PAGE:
January 24, 2020

The Climate Trail – making a game of the climate apocalypse

Posted by Laura Guertin

I first heard about this game back in October 2019, when articles and reviews were published by Gizmodo and the developer was interviewed on TV. The recent post by Yale Climate Connections (January 14, 2020) reminded me that I wanted to share my experience of having students play The Climate Trail.

I was teaching an introductory-level climate science course last semester, and a conference opportunity came up for me that would require I miss one day of classes. I decided to have students play The Climate Trail and write up a review of the game for an assignment. I’ll share some student thoughts about their experiences, but first, some more explanation for those that haven’t downloaded and played this free game available for multiple platforms.

Picture that you are a climate refugee, with you and a handful of others surviving a climate apocalypse. The goal is for you to get from Atlanta to Canada, while making sure you have enough food and water along the way. And then there are storms and heat waves that interrupt your journey. You may also have a team member that gets injured that slows down your progress. This video clip is a short look into the game interface:

So what did my students tell me about their journey on The Climate Trail? Several students recognized the similarity to The Oregon Trail, which they had played in high school. Downloading the game was not a problem, with some deciding to play on their phones versus desktop/laptop computers. No one expressed any frustration about the game controls or a lack of understanding on how to play. Not all of the students made it to Canada on the first try, although many did. Several students found the music an appropriate tone yet annoying after awhile and finally muted their speakers. Some students made specific comments about how “depressing” the game was to play.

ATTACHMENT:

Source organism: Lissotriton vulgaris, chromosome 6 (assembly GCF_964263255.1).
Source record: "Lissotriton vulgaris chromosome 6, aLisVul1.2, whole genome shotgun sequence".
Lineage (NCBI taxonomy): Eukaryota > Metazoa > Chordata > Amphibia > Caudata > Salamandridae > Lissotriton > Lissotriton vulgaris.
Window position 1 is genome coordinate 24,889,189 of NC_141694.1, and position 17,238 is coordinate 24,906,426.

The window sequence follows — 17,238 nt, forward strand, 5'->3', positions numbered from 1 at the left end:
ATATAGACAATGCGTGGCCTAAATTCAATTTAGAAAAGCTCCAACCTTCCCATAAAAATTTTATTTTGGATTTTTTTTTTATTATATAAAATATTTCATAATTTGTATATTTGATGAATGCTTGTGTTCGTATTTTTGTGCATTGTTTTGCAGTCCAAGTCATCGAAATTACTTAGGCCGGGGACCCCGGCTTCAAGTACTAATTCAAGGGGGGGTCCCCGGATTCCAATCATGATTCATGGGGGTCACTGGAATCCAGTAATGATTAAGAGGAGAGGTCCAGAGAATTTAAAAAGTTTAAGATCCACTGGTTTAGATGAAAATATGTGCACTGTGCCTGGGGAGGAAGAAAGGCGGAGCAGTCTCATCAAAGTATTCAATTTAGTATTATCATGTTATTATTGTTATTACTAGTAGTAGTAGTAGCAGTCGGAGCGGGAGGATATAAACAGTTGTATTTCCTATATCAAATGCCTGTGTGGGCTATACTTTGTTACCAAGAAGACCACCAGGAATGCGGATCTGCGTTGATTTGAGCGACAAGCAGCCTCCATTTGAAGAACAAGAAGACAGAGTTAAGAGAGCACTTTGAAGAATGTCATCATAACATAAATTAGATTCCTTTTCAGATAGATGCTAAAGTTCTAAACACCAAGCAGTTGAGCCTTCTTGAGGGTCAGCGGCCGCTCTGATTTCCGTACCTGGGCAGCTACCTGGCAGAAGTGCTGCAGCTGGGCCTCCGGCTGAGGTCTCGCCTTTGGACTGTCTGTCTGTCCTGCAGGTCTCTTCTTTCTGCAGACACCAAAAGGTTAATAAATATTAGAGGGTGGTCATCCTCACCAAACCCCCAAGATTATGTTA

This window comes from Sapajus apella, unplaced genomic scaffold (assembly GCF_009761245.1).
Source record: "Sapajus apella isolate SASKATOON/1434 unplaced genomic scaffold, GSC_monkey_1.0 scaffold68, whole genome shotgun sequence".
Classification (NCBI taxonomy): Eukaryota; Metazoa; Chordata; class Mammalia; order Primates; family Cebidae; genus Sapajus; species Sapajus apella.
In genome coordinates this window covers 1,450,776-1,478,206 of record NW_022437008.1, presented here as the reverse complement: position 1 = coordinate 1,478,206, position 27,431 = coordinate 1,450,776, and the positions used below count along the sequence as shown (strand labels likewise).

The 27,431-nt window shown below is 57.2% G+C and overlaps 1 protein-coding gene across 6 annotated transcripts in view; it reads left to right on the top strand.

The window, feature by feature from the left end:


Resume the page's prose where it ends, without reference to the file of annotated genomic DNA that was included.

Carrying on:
This point is the most interesting and valuable feedback for me – students appreciated the science presented at the beginning and the end of the game, and they wished there was more scientific information shared throughout the game. They felt there was a disconnect between learning-playing-learning. This is something for future game developers to think about…

Overall, the game received great reviews by the students. And with one of my students graduating this past December and moving to Atlanta for his job, students joked with him that they would see him on the Climate Trail! (let’s hope it is a joke…) I would encourage any instructor to take their students on The Climate Trail and see what type of classroom discussions it could spark.